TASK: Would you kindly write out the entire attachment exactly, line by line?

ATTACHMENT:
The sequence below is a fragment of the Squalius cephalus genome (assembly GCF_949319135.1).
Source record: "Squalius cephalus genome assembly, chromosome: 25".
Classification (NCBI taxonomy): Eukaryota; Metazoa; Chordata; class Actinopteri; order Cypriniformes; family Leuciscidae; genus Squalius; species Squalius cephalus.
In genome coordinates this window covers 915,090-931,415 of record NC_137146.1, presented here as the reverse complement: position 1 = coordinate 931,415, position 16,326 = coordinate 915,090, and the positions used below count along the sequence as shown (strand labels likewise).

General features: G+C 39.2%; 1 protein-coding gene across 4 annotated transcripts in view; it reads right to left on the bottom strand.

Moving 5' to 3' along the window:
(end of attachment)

The sequence below is a fragment of the Squalius cephalus genome (assembly GCF_949319135.1).
Source record: "Squalius cephalus genome assembly, chromosome: 25".
Classification (NCBI taxonomy): Eukaryota; Metazoa; Chordata; class Actinopteri; order Cypriniformes; family Leuciscidae; genus Squalius; species Squalius cephalus.
In genome coordinates this window covers 915,090-931,415 of record NC_137146.1, presented here as the reverse complement: position 1 = coordinate 931,415, position 16,326 = coordinate 915,090, and the positions used below count along the sequence as shown (strand labels likewise).

General features: G+C 39.2%; 1 protein-coding gene across 4 annotated transcripts in view; it reads right to left on the bottom strand.

Moving 5' to 3' along the window: